Question: What is the significance of history in the education of the young?
J. Krishnamurti: If one has read history it is fairly clear-that man has struggled against nature, conquered it, destroyed and polluted it; man has struggled against man; there have always been wars. Man struggles to be free and yet he becomes a slave to institutions and organizations from which in turn he tries to break away, only to form another series of institutions and organizations. There is an everlasting struggle to be free. The history of mankind is the history of tribal wars, feudal and colonial wars, the wars of the kings and nations; and it is all still going on; the tribal mind has become national and sophisticated—but it is still the tribal mind. The history of man includes its culture; it is the story of the human being who has gone through all kinds of suffering, through various diseases, through wars, through religious beliefs and dogmas, persecution, inquisition, torture in the name of god, in the name of peace, in the name of ideals.
And how is all that to be taught to the young? If it is the story of mankind, the story of human beings, then both the educators and the young are the human beings; it is their story, not merely the story of kings and wars, it is a story of themselves. How can the educator help the student to understand the story of himself, which is the story of the past, of which he is the result? That is the problem. If you are the educator and I am the young student, how would you help me to understand the whole nature and structure of myselfmyself being the whole of humanity, my brain the result of many million years? It is all in me, the violence, the competition, the aggressiveness, the brutality, the cruelty, the fear, the pleasure and occasional joy and that slight perfume of love. How will you help me to understand all this? It means that the educator must also understand himself and so help me, the student, to understand myself. So it is a communication between the teacher and myself; and in that process of communication he is understanding himself and helping me to understand myself. It is not that the teacher or the educator must first understand himself and then teach - that would take the rest of his life, perhaps - but that in the relationship between the educator and the person to be educated, there is a relationship of mutual investigation. Can this be done with the young child, or with the young student? In what manner would you set about it? That is the question.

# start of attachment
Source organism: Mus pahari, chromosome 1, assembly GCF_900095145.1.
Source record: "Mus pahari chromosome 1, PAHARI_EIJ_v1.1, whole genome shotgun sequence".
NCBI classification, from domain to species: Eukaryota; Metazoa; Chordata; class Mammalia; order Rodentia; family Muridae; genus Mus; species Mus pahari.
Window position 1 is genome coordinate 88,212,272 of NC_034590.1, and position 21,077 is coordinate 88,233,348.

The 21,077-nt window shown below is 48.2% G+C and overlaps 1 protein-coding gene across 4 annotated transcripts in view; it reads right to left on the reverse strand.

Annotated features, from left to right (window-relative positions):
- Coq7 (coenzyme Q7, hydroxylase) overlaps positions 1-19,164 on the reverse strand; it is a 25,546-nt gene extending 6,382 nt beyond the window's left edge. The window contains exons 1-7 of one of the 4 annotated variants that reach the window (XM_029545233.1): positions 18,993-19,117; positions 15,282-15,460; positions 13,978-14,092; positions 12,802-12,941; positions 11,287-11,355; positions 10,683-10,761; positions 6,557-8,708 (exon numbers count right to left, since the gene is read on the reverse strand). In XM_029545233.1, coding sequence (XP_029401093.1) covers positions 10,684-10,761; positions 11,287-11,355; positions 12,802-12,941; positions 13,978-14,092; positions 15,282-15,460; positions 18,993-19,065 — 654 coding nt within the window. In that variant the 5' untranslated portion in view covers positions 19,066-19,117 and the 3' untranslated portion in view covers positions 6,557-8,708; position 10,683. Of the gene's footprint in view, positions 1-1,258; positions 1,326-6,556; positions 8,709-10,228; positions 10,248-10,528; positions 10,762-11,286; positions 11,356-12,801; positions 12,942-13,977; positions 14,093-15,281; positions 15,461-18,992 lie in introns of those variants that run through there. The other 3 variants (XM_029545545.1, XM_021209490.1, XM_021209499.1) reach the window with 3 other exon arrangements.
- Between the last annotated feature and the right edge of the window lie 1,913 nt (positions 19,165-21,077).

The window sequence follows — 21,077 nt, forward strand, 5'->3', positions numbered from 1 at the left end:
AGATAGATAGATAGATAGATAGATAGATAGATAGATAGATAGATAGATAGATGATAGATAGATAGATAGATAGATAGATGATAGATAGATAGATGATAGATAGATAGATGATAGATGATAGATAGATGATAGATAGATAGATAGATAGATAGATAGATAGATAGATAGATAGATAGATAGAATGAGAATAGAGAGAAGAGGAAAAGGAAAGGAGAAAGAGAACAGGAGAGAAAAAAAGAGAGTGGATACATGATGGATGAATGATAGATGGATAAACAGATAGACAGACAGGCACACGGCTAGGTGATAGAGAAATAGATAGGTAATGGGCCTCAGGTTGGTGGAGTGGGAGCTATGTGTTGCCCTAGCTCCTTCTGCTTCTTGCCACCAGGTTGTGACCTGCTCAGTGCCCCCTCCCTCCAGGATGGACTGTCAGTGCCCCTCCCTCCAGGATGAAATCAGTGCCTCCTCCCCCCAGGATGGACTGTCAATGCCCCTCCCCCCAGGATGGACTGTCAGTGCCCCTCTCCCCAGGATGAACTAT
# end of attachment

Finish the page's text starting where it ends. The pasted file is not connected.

How would you as a parent go into this, how would you help your child to understand the whole nature and structure of his mind, of his desires, of his fears-the whole momentum of life? It is a great problem.
Are we prepared, as parents and teachers, to bring about a new generation of people, for that is what is implied-a totally different generation of people with totally different minds and hearts? Are we prepared for that? If you are a parent, would you give up for the sake of your child drink, cigarettes, pot, you know, the whole drug culture and see that both you and the child are good human beings?
The word ‘good’ means well-fitting—psychologically, without any friction, like a good door-you understand? like a good motor. Also, ‘good’ means whole, not broken up, not fragmented. So, are we prepared to bring about, through education, a good human being, a human being who is not afraid – afraid – of his neighbour, afraid of the future, afraid of so many things, disease, and poverty? Also, are we prepared to help the child and ourselves to have integrity? The word ‘integrity’ also means to be whole and to say what you mean and not say one thing and do something else. Integrity implies honesty. Can we be honest if we have illusions and romantic and speculative ideals and strong beliefs? We may be honest to a belief but that does not imply integrity. As it is, we bring children into the world, spoil them till they are two or three, and then prepare them for war. History has not taught human beings; how many mothers must have cried, their sons having been killed in wars, yet we are incapable of stopping this monstrous killing of each other.
If we are to teach the young we must have in ourselves a sense of the demand for the good. Good is not an ideal; it is to be whole, to have integrity, to have no fear, not to be confused; these are not ideals, they are facts. Can we be factual and so bring about a good human being through education? Do we really want a different culture, a different human being, with a mind that is not confused, that has no fear, that has this quality of integrity?
From Questions and Answers
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